The fear of Nakaeia filled the land. No regularity of justice was affected; there was no trial, there were no officers of the law; it seems there was but one penalty, the capital; and daylight assault and midnight murder were the forms of process. The king himself would play the executioner: and his blows were dealt by stealth, and with the help and countenance of none but his own wives. These were his oarswomen; one that caught a crab, he slew incontinently with the tiller; thus disciplined, they pulled him by night to the scene of his vengeance, which he would then execute alone and return well-pleased with his connubial crew. The inmates of the harem held a station hard for us to conceive. Beasts of draught, and driven by the fear of death, they were yet implicitly trusted with their sovereign’s life; they were still wives and queens, and it was supposed that no man should behold their faces. They killed by the sight like basilisks; a chance view of one of those boatwomen was a crime to be wiped out with blood. In the days of Nakaeia the palace was beset with some tall coco-palms which commanded the enclosure. It chanced one evening, while Nakaeia sat below at supper with his wives, that the owner of the grove was in a tree-top drawing palm-tree wine; it chanced that he looked down, and the king at the same moment looking up, their eyes encountered. Instant flight preserved the involuntary criminal. But during the remainder of that reign he must lurk and be hid by friends in remote parts of the isle; Nakaeia hunted him without remission, although still in vain; and the palms, accessories to the fact, were ruthlessly cut down. Such was the ideal of wifely purity in an isle where nubile virgins went naked as in paradise. And yet scandal found its way into Nakaeia’s well-guarded harem. He was at that time the owner of a schooner, which he used for a pleasure—house, lodging on board as she lay anchored; and thither one day he summoned a new wife. She was one that had been sealed to him; that is to say (I presume), that he was married to her sister, for the husband of an elder sister has the call of the cadets. She would be arrayed for the occasion; she would come scented, garlanded, decked with fine mats and family jewels, for marriage, as her friends supposed; for death, as she well knew. ‘Tell me the man’s name, and I will spare you,’ said Nakaeia. But the girl was staunch; she held her peace, saved her lover and the queens strangled her between the mats.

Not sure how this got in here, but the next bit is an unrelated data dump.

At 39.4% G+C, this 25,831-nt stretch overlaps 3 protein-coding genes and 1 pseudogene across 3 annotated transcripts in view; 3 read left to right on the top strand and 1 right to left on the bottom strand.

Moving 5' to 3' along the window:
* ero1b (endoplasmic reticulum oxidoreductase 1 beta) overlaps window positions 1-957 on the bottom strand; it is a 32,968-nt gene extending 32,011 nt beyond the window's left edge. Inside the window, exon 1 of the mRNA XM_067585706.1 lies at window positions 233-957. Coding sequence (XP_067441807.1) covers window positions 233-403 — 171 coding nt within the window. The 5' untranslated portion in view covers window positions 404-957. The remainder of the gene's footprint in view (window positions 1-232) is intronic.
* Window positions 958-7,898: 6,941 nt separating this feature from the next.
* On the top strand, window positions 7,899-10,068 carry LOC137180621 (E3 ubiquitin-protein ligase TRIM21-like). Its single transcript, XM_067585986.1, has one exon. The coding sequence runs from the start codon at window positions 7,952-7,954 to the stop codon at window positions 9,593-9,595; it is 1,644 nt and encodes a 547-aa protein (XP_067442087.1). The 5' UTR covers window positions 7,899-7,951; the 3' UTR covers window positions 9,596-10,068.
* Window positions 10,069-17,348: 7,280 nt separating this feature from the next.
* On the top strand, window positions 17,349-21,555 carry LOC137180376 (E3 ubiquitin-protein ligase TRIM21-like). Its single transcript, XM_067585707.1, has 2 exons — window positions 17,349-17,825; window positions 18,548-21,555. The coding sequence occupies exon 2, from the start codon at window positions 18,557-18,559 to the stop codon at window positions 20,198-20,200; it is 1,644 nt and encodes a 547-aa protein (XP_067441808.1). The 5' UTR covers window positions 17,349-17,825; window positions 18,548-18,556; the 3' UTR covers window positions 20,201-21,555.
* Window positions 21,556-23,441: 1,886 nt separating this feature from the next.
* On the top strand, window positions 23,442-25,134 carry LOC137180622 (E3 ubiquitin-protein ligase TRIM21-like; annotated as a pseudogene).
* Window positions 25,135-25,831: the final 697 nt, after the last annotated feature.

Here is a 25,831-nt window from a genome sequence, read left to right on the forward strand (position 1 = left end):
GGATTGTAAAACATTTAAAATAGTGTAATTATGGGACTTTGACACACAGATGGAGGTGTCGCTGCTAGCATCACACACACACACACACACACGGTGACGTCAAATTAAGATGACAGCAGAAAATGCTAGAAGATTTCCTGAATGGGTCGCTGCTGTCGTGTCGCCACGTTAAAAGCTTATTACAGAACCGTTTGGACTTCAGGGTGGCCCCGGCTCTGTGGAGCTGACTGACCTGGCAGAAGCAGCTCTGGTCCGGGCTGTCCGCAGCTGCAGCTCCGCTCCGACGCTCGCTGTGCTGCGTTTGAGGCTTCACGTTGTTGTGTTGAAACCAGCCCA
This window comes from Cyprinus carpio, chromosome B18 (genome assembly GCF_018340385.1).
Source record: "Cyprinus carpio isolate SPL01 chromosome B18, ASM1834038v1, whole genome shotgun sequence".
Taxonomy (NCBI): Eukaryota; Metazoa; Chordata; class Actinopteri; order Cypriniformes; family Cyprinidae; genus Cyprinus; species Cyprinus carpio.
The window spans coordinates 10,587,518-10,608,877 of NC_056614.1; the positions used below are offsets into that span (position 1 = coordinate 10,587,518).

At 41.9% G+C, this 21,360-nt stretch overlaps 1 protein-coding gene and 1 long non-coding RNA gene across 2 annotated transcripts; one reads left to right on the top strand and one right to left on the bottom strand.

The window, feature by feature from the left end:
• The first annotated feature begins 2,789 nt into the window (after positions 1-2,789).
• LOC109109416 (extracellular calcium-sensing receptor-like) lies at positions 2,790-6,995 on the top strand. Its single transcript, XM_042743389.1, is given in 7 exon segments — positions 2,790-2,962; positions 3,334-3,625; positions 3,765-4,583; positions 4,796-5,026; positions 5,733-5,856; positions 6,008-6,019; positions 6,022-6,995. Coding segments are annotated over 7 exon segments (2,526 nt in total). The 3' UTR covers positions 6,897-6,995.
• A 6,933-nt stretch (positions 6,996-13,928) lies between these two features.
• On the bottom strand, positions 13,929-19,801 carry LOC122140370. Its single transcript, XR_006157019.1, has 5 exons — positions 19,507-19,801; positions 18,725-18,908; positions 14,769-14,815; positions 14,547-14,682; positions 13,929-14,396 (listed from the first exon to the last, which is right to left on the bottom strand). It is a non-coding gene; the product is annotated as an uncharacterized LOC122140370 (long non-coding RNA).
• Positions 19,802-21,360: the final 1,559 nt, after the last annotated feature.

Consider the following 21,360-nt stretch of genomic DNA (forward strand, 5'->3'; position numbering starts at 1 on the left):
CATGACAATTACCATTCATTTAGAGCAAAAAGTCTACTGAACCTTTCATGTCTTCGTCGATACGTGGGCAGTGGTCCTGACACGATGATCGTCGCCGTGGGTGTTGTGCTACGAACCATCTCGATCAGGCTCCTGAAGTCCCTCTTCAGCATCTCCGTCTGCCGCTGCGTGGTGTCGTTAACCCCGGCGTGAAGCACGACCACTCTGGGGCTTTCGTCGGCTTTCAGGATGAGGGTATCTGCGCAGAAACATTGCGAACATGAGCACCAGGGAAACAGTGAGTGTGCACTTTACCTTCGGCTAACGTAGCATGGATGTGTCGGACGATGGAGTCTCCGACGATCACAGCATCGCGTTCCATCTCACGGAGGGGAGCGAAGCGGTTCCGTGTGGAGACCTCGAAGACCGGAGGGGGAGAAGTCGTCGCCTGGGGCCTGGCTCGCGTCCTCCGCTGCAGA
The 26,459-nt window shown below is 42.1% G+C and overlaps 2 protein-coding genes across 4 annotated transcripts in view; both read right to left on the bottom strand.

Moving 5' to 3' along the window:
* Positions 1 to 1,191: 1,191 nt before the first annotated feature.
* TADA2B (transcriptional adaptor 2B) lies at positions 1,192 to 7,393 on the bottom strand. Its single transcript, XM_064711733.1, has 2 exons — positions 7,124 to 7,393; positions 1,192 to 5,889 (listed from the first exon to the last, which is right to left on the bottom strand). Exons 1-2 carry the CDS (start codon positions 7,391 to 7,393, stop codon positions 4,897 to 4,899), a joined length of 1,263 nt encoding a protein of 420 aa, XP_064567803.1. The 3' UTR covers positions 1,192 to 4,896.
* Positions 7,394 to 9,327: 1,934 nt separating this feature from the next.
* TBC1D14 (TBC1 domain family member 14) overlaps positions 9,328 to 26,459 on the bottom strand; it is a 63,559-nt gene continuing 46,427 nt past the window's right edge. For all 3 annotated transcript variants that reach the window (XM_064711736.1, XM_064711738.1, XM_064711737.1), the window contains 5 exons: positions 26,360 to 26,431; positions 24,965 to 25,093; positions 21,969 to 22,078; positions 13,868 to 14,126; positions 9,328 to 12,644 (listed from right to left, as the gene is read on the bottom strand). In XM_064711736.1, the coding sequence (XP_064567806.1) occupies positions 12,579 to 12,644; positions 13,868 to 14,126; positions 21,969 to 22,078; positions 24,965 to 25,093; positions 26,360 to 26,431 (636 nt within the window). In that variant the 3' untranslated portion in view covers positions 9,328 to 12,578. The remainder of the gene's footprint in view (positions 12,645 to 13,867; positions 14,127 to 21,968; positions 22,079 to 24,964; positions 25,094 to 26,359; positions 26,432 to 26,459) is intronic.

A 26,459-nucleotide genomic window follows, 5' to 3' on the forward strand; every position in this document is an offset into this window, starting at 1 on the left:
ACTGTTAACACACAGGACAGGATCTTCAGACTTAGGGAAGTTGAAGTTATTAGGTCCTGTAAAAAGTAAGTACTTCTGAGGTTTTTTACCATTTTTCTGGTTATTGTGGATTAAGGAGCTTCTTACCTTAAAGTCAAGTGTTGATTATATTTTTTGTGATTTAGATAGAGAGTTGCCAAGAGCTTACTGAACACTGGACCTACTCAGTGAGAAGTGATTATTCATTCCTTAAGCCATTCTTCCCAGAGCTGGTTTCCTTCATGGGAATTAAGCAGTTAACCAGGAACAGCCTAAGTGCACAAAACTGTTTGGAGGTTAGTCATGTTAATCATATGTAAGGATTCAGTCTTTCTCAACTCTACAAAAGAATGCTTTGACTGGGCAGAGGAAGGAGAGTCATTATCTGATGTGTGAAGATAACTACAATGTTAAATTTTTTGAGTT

Nakaeia was feared; it does not appear that he was hated. Deeds that smell to us of murder wore to his subjects the reverend face of justice; his orgies made him popular; natives to this day recall with respect the firmness of his government; and even the whites, whom he long opposed and kept at arm’s-length, give him the name (in the canonical South Sea phrase) of ‘a perfect gentleman when sober.’